An Aladdin’s cave

sv300455SOMETHING WAS revealed about my choice of restaurants, or my friend’s, the other day, when he said he was unfamiliar with “natural wines”.

For a few years, almost everywhere I’ve dined that’s warranted a sommelier has thought its food warranted natural wines.

Defined with appropriate imprecision, natural wines require the least possible intervention from growing to bottling (with only sulphur likely to be added). It is more than organic, since the actual making is also minimal interference, and can often be biodynamic.

In ABC’s Landline coverage of three years ago, Adelaide professor of oenology Vladimir Jiranek lost me by defending added yeast as “only” like using dried bread yeast from the supermarket. Had he never appreciated carefully-made sourdough bread?

Many higher-tech makers are inclined to scoff that natural wines have “faults”, and command undeserved prices, although others appreciate the variety, and satisfying texture.

Before I explain the Aladdin’s cave reference, here’s Anton van Klopper of Lucy Margaux wines in the Adelaide Hills.

What do I think of his wines?

They definitely feel crafted, and made from grapes, which is saying more than might seem, because conventional wine can taste more like, well, wine. These edge a little towards craft beer or cider. Having opened only two bottles so far, I can confirm their deliciousness, which is again saying more than might first appear. They are really nice to drink. Whatever the faults, I failed to notice them (not minding some cloudiness). Whether they would ever reach the sublimity of a great Bordeaux, I am not sure, but, then, old Bordeaux were made more this way.

I should confess how I came by a veritable cave of Lucy Margaux wines. Anton and colleagues are about to open a restaurant a short drive out of Adelaide. It’s called the Summertown Aristologist.

You might be aware that Jennifer Hillier and I used to operate the Uraidla Aristologist, a little further (1.4 kms) up Greenhill Road. Anton recently sent us a box each as a goodwill gesture.

Since I anticipate getting across not long after the new Aristologist’s opening, I shall report further.

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Symposium of Gastronomy, Wellington

Duncan Galletly
Duncan Galletly

SINCE THE FIRST Symposium of Australian Gastronomy, which I instigated in 1984, the serious interest in growing, cooking and dining has only exploded, fragmenting into talkative clusters of scholars, chefs, social activists, greenie growers, and more.

With only one-fifth of the available population, the gastronomic symposiums we got going in New Zealand in 2001 have arguably had a better prospect of holding together.

The recent gathering in Wellington returned to more eclectic interests, rather than specifically culinary history. The “Diversity” theme attracted an appropriate variety of papers with the nearly two dozen topics including aprons, Sunday school picnics, dining alone in foreign cities, and Wellington’s nearly lost Chinatown, around the corner.

Founder of Peoples Coffee, and keen promoter of fair trade, Matt Lamason has turned his mind to the benefits of training prisoners and ex-offenders in what New Zealanders call “hospo” (hospitality industry). Archeologist Dave Veart provided expert illumination of the ancient Maori farms further threatened with “development” outside Auckland. Exemplary cookery writer Lois Daish explained her adulation of predecessor Patricia Harris (1910-2003), who proved prickly when they actually met.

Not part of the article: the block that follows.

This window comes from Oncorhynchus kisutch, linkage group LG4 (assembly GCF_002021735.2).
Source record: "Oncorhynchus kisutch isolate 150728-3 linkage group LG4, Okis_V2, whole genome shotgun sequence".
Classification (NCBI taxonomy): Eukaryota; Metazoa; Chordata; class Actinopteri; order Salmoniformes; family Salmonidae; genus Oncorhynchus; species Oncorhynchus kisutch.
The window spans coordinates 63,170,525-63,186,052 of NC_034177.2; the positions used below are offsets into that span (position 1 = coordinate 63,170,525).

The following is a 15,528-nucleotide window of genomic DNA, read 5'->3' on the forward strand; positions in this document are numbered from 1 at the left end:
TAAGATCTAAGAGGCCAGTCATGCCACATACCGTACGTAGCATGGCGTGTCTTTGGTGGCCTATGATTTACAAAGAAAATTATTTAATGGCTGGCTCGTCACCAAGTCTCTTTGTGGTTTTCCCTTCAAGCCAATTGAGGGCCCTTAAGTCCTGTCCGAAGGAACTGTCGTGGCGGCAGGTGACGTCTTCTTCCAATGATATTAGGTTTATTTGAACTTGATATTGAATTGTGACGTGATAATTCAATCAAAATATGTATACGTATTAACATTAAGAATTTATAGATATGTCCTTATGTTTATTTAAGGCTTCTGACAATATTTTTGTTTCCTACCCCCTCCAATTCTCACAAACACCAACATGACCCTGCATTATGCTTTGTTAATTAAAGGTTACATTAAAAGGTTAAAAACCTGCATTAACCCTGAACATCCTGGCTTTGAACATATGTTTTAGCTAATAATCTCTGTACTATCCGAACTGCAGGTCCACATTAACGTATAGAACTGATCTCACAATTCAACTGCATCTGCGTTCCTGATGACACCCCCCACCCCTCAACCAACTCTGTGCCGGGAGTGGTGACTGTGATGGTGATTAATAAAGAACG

Phil Cook argued that “craft beer” is not novel, but very, very old; two Iranian postgraduate students Amir Sayadabdi and Saman Hassibi analysed the massive changes in Norwegian cookery books since the 1960s; and a commander in the NZ Navy, Karen Ward, investigated predecessor Captain Scott’s fatal provisioning for the race to the South Pole.

Medical academic Duncan Galletly might even exceed me in gastronomic obsessiveness. The colours of the covers of his journal, The Aristologist, borrow from lollies – the first from Violet Cream, and the latest pale green from “The Snifter – now extinct. Some lament its passing … other do not”.

Galletly’s scientific presentation this meeting was entitled, “Zomato – Zero to connoisseur in 11 easy kilograms”. Zomato is a restaurant review site, based in India and expanding quickly worldwide through the logics of mobile phones, social media and finance – purchased companies include Urbanspoon. As Duncan explained:

For this paper, over a period of six months, I ate and drank at, and reviewed, approximately 200 restaurants and cafes to achieve what Zomato describes as “connoisseur” status, becoming one of the “most respected members of the foodie community”.

Even more gloriously than judging that amateur restaurant rankings are justifiable alternatives to established guidebooks, Duncan Galletly had published so many reports that he had beaten Taylor Finderup as top Wellington foodie.

Taylor Finderup
Taylor Finderup

In the call for conference papers, Duncan had asked for unusually long abstracts of “about 500 words”, which might provide enough reading of my “How big was John Locke’s spice drawer? An inquiry into whether liberalism favours, diversity, equality or both”.

Basic catering was provided in the function room at Prefab, the popular new venue of Jeff Kennedy (formerly of L’Affare). We unavoidably missed the Friday dinner at Giulio Riccati’s Cicio Cacio in Newtown, but did squeeze into the Saturday dinner at Asher Boote’s Hillside Kitchen and Cellar in Thorndon. I’ll explain my enthusiasm, not shared with everyone, in a separate post.

The next NZ symposium is projected for August in Auckland with an “Aesthetics” theme, and the Twentieth Symposium of Australian Gastronomy is tentatively planned for Melbourne from the evening of 2 December until morning of 6 December 2016.